AUSTIN, Texas — A lawyer for a Mexican national sentenced to eight years in prison for voter fraud in Texas said that President Donald Trump’s widely debunked claims of election rigging was “the 800-pound gorilla” in the jury box.
Rosa Maria Ortega, 37, was convicted in Fort Worth this week on two felony counts of illegal voting over allegations that she improperly cast a ballot five times between 2005 and 2014.
Her attorney, Clark Birdsall, said Friday that Ortega was a permanent resident who was brought to the U.S. as a baby and mistakenly thought she was eligible to vote. He said she voted Republican, including for Texas Attorney General Ken Paxton, whose office helped prosecute her.
The sentence was stark — voter fraud convictions, which are rare, many times result in probation. And as a convicted felon, Ortega will very likely be deported after serving her sentence.
Tarrant County prosecutors say jurors made clear they value voting rights, but Birdsall said he believes Ortega would have fared better in a county with fewer “pro-Trump” attitudes.
Trump carried North Texas’ Tarrant County with 52 percent of the vote in November. Birdsall said he wanted to steer the jury of 10 women and two men from any lingering thoughts about Trump’s unproven claims that 3 million people illegally voted in 2016 but the judge wouldn’t allow him.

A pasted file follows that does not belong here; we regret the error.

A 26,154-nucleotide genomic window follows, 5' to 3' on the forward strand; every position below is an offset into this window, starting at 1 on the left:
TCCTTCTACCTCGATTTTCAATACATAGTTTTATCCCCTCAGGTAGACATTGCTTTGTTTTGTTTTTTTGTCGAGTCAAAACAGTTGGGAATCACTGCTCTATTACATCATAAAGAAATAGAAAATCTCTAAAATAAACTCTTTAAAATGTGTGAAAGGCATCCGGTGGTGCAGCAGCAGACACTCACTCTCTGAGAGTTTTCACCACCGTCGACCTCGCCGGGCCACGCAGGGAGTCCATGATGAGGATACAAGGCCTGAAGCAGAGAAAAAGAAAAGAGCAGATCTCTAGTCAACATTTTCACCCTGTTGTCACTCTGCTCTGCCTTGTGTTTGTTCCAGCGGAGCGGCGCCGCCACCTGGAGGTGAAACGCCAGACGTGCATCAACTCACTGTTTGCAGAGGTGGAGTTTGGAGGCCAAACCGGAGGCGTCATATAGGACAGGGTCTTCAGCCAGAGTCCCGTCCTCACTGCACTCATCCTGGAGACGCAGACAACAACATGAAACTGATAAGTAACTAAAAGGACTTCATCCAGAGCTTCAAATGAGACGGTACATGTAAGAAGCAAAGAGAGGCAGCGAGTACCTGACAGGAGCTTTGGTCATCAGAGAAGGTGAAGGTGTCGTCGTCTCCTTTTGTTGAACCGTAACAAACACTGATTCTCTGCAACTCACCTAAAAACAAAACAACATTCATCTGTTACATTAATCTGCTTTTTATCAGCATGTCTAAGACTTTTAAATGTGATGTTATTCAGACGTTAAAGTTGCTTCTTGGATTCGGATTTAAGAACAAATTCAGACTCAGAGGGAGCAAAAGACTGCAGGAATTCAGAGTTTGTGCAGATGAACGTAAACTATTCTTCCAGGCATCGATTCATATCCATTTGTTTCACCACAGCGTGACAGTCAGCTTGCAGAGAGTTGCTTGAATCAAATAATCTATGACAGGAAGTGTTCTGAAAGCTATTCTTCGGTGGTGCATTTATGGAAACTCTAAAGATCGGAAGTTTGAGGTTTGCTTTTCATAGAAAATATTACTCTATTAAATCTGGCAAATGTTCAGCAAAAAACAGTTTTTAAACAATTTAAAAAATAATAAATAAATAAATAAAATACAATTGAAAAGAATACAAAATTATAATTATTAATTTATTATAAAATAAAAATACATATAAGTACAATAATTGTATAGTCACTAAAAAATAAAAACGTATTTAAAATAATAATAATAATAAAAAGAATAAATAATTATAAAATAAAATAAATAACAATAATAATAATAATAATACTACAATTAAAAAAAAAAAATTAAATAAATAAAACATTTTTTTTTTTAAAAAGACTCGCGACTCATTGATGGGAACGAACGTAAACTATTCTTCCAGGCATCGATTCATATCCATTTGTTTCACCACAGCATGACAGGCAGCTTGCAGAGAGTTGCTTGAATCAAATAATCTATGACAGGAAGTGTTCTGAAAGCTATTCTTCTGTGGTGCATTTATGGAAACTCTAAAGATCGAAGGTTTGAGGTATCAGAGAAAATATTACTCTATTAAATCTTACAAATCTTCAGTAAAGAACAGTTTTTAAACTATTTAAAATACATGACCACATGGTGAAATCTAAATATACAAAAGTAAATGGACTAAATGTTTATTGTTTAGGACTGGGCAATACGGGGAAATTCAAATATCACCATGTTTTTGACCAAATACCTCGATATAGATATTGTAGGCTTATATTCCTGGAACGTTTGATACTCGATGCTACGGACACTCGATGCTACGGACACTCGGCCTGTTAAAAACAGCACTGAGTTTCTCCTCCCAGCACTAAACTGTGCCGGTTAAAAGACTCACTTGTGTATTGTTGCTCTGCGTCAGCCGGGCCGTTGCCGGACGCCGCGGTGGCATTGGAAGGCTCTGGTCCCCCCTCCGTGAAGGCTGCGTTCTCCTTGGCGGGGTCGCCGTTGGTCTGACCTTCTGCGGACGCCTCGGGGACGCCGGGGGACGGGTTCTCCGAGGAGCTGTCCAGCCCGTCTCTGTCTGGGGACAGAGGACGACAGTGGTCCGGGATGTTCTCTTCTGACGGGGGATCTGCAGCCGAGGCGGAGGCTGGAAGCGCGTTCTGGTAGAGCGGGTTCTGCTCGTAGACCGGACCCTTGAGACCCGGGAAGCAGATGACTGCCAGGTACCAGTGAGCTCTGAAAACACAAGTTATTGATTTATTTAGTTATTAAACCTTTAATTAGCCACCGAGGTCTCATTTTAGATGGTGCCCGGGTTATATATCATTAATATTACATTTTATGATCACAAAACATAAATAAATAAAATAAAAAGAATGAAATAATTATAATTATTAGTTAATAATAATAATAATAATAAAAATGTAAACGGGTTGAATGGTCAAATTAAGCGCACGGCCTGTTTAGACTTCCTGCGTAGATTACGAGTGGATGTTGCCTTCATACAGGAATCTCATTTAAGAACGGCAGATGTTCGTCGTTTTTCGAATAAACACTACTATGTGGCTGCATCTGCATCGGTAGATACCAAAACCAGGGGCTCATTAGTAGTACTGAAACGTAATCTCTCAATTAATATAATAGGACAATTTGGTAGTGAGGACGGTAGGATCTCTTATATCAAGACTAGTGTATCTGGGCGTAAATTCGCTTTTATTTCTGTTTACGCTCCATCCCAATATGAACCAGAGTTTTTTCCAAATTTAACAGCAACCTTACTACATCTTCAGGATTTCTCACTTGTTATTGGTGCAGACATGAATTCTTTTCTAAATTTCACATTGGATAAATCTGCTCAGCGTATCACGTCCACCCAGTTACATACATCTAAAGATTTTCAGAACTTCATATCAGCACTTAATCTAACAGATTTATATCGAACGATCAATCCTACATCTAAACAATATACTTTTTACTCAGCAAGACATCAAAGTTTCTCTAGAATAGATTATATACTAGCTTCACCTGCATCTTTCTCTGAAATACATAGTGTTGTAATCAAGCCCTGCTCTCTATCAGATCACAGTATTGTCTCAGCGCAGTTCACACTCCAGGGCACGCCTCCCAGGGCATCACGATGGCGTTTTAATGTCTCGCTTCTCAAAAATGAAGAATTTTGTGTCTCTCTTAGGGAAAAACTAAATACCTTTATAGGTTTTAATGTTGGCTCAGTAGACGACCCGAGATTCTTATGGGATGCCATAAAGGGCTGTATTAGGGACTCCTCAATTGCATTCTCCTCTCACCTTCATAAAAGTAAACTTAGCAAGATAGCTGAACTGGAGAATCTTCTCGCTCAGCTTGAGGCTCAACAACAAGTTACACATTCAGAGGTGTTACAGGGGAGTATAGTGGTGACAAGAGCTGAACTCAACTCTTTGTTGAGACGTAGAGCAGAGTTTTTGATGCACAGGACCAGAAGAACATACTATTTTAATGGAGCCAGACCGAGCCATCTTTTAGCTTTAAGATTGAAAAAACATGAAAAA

“It was the 800-pound gorilla sitting in the jury box,” Birdsall said. “I would have said, ‘You cannot hold this woman accountable for Donald Trump’s fictitious 3 million votes.'”
Birdsall said the Texas attorney general’s office had agreed to leniency in exchange for Ortega testifying to lawmakers about illegal voting, but said Tarrant County District Attorney Sharon Wilson quashed those talks. A Wilson spokeswoman acknowledged plea negotiations but would not divulge details. A spokesman for the attorney general did not respond to an email seeking comment.
Birdsall said Ortega has lived in the U.S. since she was a baby and has four teenage children. He said Ortega had learning disabilities and only a sixth-grade education.
Sam Jordan, a spokeswoman for Wilson, said the decision to prosecute had “absolutely nothing” to do with immigration.
“This is a voter rights case. Does she consider voter rights important? Yes she does,” Jordan said of the district attorney. “And she thought it was important enough to go forward to a jury and let the jury of citizens decide, and they decided pretty clearly how important they think voting rights are.”
Texas is one of many Republican-led states that have pushed for tighter requirements on voters to show identification at the polls. Supporters say such measures are necessary to combat voter fraud and increase public confidence in elections. But research has shown that in-person fraud at the polls is extremely rare, and critics of these restrictions warn that they will hurt mostly poor people, minorities and students — all of whom tend to vote Democratic — as well as the elderly.
Associated Press writer Will Weissert contributed to this report.